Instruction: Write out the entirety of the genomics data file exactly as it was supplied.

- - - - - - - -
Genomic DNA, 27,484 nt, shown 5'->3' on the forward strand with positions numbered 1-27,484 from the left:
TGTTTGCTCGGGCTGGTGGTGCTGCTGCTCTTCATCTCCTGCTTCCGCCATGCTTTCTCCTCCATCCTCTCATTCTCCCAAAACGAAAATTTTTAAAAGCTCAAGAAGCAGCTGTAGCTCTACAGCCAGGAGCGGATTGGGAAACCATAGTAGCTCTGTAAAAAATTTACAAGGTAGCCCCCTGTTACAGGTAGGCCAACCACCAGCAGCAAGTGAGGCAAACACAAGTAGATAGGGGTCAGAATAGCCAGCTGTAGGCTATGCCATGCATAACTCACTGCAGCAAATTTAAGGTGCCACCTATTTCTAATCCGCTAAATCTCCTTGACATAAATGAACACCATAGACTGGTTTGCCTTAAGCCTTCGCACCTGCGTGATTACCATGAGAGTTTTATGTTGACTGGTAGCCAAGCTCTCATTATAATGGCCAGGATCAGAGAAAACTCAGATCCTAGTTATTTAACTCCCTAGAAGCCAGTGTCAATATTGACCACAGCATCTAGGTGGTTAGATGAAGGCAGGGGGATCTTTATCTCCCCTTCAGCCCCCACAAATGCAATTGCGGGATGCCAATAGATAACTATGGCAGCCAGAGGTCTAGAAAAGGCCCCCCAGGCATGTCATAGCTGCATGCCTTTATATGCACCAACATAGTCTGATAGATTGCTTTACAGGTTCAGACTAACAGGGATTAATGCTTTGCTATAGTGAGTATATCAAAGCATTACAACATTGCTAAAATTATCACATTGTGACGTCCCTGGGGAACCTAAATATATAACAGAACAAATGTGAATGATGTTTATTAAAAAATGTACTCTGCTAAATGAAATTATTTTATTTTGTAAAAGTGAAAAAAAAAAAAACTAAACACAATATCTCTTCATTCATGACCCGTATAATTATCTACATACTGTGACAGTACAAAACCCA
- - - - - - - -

Genomic DNA, 27,484 nt, shown 5'->3' on the forward strand with positions numbered 1-27,484 from the left:
TGTTTGCTCGGGCTGGTGGTGCTGCTGCTCTTCATCTCCTGCTTCCGCCATGCTTTCTCCTCCATCCTCTCATTCTCCCAAAACGAAAATTTTTAAAAGCTCAAGAAGCAGCTGTAGCTCTACAGCCAGGAGCGGATTGGGAAACCATAGTAGCTCTGTAAAAAATTTACAAGGTAGCCCCCTGTTACAGGTAGGCCAACCACCAGCAGCAAGTGAGGCAAACACAAGTAGATAGGGGTCAGAATAGCCAGCTGTAGGCTATGCCATGCATAACTCACTGCAGCAAATTTAAGGTGCCACCTATTTCTAATCCGCTAAATCTCCTTGACATAAATGAACACCATAGACTGGTTTGCCTTAAGCCTTCGCACCTGCGTGATTACCATGAGAGTTTTATGTTGACTGGTAGCCAAGCTCTCATTATAATGGCCAGGATCAGAGAAAACTCAGATCCTAGTTATTTAACTCCCTAGAAGCCAGTGTCAATATTGACCACAGCATCTAGGTGGTTAGATGAAGGCAGGGGGATCTTTATCTCCCCTTCAGCCCCCACAAATGCAATTGCGGGATGCCAATAGATAACTATGGCAGCCAGAGGTCTAGAAAAGGCCCCCCAGGCATGTCATAGCTGCATGCCTTTATATGCACCAACATAGTCTGATAGATTGCTTTACAGGTTCAGACTAACAGGGATTAATGCTTTGCTATAGTGAGTATATCAAAGCATTACAACATTGCTAAAATTATCACATTGTGACGTCCCTGGGGAACCTAAATATATAACAGAACAAATGTGAATGATGTTTATTAAAAAATGTACTCTGCTAAATGAAATTATTTTATTTTGTAAAAGTGAAAAAAAAAAAAACTAAACACAATATCTCTTCATTCATGACCCGTATAATTATCTACATACTGTGACAGTACAAAACCCA